This article is from Volume 2, Issue 3 of Forensic Scholars Today, a quarterly publication featuring topics from the world of forensic mental health.
Elder abuse and elder suicide affect similarly vulnerable individuals. Psychosocial factors found in mistreated elders are often present in elders who attempted or completed suicide, yet there has been little recognition that these two problems may be closely related. This must be remedied as the aged population increases and may drive a sharp rise in the incidence of elder suicide and elder abuse. While elder suicide has drawn considerable research attention, abuse has largely eluded being identified as a contributor to elder suicidality. Over the years, there have been calls for more research in this area from both elder suicide specialists and elder abuse prevention advocates, but few studies are available.
Limited inquiry aside, why might an elder abuse-elder suicide overlap have eluded attention? Elders afflicted by abuse may be less likely to divulge suicidal sentiments than peers in less disagreeable circumstances. The way that elder abuse is identified may also mask possible suicidality. The majority of cases are reported on behalf of the victim. Elders able to speak up about mistreatment may not do so for fear of reprisals or to protect their abuser, who is likely to be a close family member, from legal penalties. Formerly, elder abuse was seen as a consequence of caregiver stress, which may have caused suicidality in the victim to be overlooked. The emphasis was on individual factors of the abuser, the victim-abuser relationship, the balance of control between the two, the dependence of either on the other, and the social and cultural context in which the mistreatment occurs. There may also have been gender bias. Abuse of older men, who make up the majority of elder suicides, is under-studied.
Suicidal ideation is the most common type of suicidal behavior, but occurs less frequently in the elderly, which may be a reason that suicide risk eludes recognition. Abused or not, older persons are less likely than younger persons to disclose suicidal thoughts or intent. Both suicide and domestic violence are highly stigmatized. Those who experience suicidal thoughts and physical abuse are not likely to readily or openly reveal either occurrence. Much of what has been learned about elder suicide has come from epidemiological studies that identify broad demographic risk factors or from psychological autopsy studies. The latter rely on information from secondary parties, such as relatives or friends, who may be unaware of any abuse or even possibly be an abuser.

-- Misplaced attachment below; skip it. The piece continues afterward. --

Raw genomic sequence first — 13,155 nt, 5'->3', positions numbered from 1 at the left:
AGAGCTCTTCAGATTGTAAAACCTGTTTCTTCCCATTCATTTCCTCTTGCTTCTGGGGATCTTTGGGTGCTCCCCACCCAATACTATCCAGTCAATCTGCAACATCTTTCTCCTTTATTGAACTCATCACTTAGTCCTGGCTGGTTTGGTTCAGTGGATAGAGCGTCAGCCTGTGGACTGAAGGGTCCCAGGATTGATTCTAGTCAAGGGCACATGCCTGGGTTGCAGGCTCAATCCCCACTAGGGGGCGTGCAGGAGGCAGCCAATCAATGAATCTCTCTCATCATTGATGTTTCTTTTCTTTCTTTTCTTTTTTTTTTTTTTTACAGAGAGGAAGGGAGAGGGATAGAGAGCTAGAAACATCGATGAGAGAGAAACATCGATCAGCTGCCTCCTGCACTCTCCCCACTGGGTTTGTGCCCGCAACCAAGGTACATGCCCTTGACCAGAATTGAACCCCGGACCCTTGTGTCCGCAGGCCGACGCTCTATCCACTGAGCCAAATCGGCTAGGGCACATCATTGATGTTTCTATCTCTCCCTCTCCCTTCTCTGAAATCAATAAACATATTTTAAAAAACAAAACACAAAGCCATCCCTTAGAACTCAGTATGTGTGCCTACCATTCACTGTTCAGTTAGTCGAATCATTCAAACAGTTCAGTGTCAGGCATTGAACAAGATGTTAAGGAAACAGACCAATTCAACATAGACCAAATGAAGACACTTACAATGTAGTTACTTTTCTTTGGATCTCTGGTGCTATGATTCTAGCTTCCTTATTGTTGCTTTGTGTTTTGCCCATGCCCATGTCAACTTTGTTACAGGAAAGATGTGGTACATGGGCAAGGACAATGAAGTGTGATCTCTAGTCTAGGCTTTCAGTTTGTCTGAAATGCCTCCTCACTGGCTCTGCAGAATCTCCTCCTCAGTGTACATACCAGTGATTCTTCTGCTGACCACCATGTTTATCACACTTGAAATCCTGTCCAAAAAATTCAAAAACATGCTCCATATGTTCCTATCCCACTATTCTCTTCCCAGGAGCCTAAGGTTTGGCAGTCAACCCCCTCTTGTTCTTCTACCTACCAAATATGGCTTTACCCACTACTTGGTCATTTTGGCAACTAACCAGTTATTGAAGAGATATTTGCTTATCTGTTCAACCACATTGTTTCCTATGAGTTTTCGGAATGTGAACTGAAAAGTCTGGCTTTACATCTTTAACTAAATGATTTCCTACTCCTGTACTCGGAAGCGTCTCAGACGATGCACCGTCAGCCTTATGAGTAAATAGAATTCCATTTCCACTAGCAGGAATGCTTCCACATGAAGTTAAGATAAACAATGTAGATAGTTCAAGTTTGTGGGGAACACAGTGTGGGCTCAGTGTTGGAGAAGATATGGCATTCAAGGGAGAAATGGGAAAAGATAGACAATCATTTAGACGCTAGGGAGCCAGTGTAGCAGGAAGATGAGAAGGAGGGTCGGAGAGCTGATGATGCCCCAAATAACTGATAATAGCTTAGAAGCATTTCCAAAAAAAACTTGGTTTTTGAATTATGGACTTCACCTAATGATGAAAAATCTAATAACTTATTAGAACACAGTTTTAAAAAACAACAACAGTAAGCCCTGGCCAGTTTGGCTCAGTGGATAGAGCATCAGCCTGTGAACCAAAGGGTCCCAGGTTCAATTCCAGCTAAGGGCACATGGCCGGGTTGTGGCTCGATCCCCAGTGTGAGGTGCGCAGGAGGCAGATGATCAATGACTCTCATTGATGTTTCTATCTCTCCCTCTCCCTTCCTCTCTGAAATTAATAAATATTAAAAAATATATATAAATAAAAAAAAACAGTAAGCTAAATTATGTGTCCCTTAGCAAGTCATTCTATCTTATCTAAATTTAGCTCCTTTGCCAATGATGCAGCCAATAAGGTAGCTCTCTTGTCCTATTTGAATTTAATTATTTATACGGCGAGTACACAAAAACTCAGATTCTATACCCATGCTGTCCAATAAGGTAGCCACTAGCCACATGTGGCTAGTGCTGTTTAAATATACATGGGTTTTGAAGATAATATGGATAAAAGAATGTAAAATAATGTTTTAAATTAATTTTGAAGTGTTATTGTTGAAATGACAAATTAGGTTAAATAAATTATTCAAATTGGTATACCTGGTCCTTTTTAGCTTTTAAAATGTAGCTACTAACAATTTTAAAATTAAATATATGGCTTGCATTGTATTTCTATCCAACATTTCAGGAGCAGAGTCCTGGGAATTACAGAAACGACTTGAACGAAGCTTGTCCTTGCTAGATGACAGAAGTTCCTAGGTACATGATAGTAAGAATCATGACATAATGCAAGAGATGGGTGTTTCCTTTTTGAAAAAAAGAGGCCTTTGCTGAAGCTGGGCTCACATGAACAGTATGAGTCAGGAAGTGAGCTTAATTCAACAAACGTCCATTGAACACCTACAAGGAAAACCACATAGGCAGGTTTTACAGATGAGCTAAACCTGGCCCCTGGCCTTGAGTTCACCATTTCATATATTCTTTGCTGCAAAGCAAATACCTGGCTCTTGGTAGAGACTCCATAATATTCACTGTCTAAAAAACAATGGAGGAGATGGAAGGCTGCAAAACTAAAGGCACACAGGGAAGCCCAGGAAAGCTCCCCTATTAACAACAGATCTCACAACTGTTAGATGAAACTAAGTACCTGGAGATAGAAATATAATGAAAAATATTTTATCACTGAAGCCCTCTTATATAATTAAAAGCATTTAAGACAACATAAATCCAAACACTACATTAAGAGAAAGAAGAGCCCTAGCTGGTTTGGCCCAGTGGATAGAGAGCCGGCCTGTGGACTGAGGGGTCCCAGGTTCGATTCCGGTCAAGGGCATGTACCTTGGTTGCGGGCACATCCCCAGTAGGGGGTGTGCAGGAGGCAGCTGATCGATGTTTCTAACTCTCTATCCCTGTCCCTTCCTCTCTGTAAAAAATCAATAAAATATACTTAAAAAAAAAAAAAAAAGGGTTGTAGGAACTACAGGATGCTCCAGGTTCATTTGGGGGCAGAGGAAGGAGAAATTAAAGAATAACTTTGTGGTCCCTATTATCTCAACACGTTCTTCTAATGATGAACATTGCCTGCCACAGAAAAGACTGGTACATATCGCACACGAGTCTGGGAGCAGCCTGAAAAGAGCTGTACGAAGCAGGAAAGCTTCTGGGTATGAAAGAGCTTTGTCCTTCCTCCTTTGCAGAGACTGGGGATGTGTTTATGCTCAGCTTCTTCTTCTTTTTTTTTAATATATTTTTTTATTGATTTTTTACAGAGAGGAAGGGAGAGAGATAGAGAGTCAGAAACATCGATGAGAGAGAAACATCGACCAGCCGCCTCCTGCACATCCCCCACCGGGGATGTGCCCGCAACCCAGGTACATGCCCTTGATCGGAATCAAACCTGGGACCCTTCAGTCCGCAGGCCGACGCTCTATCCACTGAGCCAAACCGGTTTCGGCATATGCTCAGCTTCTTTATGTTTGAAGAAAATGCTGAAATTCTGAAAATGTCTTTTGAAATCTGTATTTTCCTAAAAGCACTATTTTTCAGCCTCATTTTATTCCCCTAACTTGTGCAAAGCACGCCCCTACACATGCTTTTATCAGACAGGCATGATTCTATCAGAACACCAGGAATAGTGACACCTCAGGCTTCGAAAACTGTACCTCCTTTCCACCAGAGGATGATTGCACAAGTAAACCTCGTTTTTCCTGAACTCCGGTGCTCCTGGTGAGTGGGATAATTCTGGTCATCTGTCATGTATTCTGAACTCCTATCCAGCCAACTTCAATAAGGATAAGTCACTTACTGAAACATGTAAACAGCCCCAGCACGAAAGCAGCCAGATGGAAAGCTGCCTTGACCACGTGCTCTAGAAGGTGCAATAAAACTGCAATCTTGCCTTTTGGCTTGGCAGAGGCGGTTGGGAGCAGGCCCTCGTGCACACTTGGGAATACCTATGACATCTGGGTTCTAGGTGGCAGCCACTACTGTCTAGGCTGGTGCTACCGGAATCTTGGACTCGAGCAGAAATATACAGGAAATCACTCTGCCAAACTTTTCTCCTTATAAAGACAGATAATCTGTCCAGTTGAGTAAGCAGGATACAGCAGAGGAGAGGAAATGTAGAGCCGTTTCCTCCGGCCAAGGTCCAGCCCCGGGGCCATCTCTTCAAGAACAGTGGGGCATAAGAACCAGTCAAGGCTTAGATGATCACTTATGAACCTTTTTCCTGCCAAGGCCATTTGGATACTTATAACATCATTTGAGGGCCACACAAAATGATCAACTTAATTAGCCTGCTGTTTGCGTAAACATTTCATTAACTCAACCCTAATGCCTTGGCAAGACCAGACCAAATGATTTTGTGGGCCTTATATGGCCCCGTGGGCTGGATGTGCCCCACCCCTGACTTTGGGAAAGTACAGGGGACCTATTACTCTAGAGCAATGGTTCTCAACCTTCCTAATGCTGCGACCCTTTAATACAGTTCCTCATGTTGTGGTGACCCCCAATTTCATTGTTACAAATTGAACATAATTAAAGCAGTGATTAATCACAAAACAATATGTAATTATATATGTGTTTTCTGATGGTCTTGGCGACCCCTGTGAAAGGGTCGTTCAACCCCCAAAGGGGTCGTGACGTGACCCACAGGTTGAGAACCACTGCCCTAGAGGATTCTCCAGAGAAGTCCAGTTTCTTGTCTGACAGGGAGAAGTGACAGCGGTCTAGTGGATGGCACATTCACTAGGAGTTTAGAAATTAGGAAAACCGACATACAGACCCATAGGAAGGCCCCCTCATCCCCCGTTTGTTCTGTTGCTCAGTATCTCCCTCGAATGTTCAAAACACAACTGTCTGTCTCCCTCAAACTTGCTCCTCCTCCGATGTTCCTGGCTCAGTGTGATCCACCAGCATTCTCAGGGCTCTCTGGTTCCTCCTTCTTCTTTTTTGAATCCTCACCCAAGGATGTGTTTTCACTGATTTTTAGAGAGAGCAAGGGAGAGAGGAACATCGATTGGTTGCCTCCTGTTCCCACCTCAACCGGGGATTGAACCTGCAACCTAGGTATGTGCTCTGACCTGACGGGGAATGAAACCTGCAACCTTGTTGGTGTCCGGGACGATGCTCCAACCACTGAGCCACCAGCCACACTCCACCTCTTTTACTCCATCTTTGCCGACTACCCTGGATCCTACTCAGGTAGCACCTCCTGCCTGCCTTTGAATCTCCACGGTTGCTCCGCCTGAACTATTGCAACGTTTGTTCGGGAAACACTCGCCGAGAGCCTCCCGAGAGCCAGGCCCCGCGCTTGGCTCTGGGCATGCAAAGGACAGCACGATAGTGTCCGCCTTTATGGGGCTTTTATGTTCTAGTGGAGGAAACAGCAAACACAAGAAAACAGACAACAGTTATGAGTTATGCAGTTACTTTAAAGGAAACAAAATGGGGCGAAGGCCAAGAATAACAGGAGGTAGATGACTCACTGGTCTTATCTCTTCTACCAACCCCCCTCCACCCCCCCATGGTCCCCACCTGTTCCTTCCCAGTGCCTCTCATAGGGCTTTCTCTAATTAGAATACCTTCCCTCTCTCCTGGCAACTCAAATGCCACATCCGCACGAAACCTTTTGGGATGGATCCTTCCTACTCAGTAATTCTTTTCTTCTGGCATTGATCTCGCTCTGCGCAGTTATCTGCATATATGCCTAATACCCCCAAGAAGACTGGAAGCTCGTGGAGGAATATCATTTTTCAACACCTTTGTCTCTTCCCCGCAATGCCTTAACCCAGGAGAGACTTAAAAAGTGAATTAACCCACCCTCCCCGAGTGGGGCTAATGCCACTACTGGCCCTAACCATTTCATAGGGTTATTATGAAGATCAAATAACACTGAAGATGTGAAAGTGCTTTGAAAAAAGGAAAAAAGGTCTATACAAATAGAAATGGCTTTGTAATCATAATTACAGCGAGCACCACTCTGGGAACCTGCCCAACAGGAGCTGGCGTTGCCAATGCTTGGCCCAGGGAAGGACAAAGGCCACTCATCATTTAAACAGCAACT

The literature on abuse as a contributing factor in suicidal behavior in older adults is limited, but two recent reports are supportive. A Korean study found a relationship between exposure to abuse and suicide in persons over 65 years old. Individuals who had experienced abuse were at higher risk of suicide than those who had never been abused. A Chinese study also examined mistreatment and suicidal ideation in elders. It was found that mistreatment correlated strongly and positively with the presence of suicidal ideation. Replication of these studies in the United States would provide control over possible cultural influences related to how elders are regarded in Asian cultures and any attendant expectations regarding treatment held by elders in these societies.
Elder abuse intersects with suicide risk in three ways:
- Abused elders may acquire a propensity for suicidal behavior as a consequence of mistreatment.
- Elder homicide-suicide often occurs in abusive relationships.
- Elders who engage in self-neglect may develop “passive” suicidality and suicidal intent.
A number of psychosocial factors have been found to contribute to elder abuse. These include physical and psychological harm, sexual assault, financial loss, and social isolation. Suicide in elderly persons is also strongly associated with disabling medical illnesses, physical impairments, and other impediments to autonomy and self-sufficiency. A similar set of conditions restricting independence are risk factors for elder suicide. A lack of social relations, dementia, and living arrangements fostering dependency are risk factors for elder abuse. Inability to care for one’s self and reliance on others are found in victims of both elder abuse and elder suicide.
Elder homicide-suicide is among the most tragic possible outcome of domestic abuse in the aged; however, homicide-suicides in older adults are infrequent. Most cases are between couples in their 80s and are characterized by the husband murdering his wife and subsequently taking his own life. Elder homicide-suicides may be the outcome of a long-term abusive relationship or one that became abusive when the care needs of one partner increasingly burdened the other.
Self-neglect is the most common form of mistreatment in the aged. Giving up on self-care may be the result of physical or mental impairment or compromised capacity to perform essential activities of daily living. Indirect life-threatening behavior may also be an effort to resolve a life problem or even a cry for help. This behavior undermines well-being by denying oneself adequate food, water, clothing, shelter, safety, or medication. It can be a very gradual, progressive deterioration that may go unnoticed until serious harm has already occurred. When no cognitive or neurological deterioration is present, such intentional life-threatening self-neglect can be considered on the spectrum of suicidal behavior. Deliberate self-neglect with the desire to die constitutes a suicide plan.